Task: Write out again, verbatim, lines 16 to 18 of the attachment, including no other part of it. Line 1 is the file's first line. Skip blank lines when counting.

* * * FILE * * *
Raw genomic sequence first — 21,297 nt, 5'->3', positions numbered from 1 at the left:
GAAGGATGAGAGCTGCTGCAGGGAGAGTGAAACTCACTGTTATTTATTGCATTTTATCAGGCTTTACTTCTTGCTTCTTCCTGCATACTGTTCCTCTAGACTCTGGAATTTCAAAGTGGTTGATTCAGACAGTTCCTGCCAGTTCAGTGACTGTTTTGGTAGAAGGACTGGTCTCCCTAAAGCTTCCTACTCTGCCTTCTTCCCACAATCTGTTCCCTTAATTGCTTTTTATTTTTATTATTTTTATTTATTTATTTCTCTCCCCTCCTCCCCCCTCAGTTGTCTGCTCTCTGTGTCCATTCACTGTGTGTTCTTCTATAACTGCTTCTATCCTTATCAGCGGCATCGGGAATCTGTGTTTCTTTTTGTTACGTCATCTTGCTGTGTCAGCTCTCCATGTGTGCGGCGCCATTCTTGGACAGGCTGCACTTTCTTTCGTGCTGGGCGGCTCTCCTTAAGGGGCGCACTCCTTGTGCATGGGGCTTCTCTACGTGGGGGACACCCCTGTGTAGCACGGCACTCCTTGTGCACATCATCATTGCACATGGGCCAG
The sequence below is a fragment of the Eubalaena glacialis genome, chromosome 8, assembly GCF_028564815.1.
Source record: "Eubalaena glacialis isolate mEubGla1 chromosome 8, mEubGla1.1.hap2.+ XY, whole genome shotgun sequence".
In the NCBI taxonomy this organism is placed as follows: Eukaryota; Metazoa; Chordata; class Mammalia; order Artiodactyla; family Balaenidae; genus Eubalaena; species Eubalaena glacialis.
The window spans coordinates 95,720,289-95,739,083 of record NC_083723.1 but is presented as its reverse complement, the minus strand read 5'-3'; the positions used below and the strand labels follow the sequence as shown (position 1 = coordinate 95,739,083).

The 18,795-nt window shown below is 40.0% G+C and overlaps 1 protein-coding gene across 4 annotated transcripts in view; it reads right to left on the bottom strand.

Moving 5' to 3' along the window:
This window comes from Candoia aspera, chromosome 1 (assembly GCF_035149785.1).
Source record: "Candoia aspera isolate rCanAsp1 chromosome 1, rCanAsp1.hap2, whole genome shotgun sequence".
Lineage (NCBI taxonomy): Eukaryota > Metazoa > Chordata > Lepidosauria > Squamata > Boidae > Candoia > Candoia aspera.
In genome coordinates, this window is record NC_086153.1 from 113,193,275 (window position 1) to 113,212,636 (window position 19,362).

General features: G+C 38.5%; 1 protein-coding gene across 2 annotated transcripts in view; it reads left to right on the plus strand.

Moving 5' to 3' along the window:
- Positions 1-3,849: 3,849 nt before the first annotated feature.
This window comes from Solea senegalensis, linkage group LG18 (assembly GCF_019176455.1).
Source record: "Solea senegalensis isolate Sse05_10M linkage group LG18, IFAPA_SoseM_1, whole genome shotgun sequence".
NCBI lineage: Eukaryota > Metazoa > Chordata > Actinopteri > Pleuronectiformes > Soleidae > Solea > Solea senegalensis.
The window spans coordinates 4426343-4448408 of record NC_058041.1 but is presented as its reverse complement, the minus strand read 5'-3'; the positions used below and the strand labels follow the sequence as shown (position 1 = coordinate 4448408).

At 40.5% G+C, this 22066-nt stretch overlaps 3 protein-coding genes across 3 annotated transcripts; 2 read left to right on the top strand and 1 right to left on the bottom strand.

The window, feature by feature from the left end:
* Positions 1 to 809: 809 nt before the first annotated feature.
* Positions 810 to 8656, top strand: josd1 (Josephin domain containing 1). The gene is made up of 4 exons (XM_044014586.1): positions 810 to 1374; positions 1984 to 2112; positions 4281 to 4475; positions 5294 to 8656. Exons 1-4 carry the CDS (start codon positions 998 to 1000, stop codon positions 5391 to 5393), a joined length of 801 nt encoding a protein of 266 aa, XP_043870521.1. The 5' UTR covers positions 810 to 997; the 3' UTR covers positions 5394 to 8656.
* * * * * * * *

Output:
This window comes from Solea senegalensis, linkage group LG18 (assembly GCF_019176455.1).
Source record: "Solea senegalensis isolate Sse05_10M linkage group LG18, IFAPA_SoseM_1, whole genome shotgun sequence".
NCBI lineage: Eukaryota > Metazoa > Chordata > Actinopteri > Pleuronectiformes > Soleidae > Solea > Solea senegalensis.